Teen clothing retailer Abercrombie & Fitch, struggling to keep up with the fast-changing tastes of young shoppers, reported a quarterly loss as comparable-store sales declined for the seventh straight quarter.

A&F had reported a profit the same time last year.

It also warned of a "significant" erosion in gross margins and a low double-digit percentage fall in comparable sales as it enters the Christmas shopping quarter with excess inventory.

Inventory management, or balancing orders with demand, has been a major concern for the company, forcing it to offer discounts that have eaten into earnings.

Retailers ranging from department store operator Macy's to retailers such as Urban Outfitters are offering huge discounts to help shift stock during what is expected to be the toughest holiday shopping season since 2008.

But teen clothing sellers such as A&F are discounting the most, due in part to high unemployment rates among the young but also because teens are spending more on high-cost items such as mobile phones, gaming consoles and tablets.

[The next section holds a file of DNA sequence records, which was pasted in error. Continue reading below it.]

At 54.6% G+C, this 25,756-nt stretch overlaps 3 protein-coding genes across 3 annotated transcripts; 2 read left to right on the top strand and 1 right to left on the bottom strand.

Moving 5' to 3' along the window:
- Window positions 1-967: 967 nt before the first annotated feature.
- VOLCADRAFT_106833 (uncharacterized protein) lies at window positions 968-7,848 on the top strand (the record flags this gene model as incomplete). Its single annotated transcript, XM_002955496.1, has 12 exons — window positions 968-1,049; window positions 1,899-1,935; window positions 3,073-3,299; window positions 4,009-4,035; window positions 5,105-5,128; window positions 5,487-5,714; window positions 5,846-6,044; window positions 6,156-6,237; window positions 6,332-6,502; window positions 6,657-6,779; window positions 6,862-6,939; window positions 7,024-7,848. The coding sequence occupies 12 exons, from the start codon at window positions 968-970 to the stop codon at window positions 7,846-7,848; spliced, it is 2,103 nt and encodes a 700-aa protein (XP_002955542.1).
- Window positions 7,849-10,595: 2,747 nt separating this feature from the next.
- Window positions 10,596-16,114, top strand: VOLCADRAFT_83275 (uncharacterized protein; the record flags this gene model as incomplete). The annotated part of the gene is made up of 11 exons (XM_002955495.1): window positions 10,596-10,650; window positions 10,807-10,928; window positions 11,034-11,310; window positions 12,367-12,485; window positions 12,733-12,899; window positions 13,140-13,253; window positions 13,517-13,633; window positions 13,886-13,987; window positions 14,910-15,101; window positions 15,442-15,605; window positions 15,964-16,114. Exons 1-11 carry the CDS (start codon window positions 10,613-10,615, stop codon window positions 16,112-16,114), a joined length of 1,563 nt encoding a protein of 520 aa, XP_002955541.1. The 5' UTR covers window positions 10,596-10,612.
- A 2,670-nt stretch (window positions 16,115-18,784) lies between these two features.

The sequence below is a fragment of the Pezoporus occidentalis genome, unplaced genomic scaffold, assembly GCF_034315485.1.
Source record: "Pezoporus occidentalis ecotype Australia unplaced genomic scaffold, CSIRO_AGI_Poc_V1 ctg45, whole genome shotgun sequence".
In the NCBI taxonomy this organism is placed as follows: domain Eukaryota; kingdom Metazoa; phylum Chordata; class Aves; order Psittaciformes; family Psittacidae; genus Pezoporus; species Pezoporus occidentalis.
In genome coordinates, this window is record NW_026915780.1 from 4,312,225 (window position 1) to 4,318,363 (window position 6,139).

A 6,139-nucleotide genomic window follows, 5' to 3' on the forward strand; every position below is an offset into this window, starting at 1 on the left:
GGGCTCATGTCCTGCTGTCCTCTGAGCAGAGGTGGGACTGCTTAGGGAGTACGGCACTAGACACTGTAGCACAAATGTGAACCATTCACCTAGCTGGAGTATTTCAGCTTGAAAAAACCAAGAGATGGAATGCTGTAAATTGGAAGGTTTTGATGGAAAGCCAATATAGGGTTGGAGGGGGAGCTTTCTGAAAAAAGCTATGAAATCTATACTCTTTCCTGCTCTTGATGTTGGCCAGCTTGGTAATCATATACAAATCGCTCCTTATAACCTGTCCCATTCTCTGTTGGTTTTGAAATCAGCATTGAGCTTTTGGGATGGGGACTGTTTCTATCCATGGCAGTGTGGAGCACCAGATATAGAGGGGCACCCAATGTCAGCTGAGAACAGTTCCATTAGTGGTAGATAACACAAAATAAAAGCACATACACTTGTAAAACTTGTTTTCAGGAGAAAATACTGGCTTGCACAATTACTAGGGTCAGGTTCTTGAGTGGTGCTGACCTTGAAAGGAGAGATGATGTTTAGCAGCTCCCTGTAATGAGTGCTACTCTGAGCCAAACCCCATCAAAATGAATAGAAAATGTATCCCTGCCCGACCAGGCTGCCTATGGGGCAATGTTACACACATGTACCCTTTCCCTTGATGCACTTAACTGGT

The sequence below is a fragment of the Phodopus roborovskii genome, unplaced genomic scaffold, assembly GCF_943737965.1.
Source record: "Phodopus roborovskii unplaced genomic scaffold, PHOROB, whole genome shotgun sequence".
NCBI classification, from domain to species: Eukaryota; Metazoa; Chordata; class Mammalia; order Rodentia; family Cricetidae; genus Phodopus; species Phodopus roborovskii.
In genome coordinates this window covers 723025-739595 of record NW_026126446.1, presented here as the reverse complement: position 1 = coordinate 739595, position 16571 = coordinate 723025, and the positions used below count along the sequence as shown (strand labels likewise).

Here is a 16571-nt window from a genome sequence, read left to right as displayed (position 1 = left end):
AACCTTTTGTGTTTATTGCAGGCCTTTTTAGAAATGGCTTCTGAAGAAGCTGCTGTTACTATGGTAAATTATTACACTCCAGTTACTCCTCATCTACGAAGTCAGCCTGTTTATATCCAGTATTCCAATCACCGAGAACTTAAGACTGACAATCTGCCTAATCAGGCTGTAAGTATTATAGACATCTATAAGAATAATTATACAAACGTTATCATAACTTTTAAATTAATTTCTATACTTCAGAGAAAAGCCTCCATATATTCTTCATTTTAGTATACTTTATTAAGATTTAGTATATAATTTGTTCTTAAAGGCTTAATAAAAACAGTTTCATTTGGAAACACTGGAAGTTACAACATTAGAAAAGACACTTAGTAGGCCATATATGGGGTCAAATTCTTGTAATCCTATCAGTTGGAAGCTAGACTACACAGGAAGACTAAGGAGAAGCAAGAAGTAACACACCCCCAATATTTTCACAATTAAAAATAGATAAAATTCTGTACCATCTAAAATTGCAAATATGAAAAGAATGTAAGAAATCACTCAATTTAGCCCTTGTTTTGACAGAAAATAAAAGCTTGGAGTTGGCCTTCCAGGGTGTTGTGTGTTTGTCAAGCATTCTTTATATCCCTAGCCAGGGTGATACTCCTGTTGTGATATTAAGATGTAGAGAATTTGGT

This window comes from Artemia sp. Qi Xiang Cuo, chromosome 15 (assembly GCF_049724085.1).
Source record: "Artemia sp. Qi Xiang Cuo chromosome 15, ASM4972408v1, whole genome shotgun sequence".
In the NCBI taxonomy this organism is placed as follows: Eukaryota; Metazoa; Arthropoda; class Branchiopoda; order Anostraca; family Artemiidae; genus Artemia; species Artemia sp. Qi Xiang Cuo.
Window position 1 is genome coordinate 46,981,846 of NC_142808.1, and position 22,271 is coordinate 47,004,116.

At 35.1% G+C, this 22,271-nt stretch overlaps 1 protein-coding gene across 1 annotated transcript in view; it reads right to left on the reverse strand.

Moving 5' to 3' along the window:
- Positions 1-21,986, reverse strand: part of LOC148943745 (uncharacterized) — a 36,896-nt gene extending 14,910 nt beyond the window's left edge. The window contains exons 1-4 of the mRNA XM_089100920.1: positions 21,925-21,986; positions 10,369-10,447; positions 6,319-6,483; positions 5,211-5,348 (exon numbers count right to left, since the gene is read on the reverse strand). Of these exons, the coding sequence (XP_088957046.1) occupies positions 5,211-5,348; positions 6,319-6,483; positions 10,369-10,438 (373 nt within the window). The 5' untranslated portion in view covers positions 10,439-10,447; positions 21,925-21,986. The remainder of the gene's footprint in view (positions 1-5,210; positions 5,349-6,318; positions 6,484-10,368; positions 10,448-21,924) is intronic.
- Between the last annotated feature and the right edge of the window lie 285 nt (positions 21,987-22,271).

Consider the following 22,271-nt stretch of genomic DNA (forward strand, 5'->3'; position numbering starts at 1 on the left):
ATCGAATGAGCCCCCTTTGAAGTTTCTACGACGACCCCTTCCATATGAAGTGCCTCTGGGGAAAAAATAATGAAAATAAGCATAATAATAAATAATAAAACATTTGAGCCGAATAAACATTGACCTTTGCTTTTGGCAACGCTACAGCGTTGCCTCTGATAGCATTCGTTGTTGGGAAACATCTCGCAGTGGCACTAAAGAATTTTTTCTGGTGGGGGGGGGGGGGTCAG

A&F reported a net loss of $15.6m, or 20 cents per share, for the third quarter ended November 2 compared with net income of $84m, or $1.02 per share, a year earlier. (Full Story)

Excluding items the company earned 52 cents per share, including a tax benefit of 6 cents per share.

Net sales fell 12% to $1.03 billion while total comparable sales, including online sales, fell 14%.

Comparable sales fell 13% at Abercrombie & Fitch outlets, 4% at Ambercrombie Kids and 16% at the company's Hollister chain of teen clothing stores.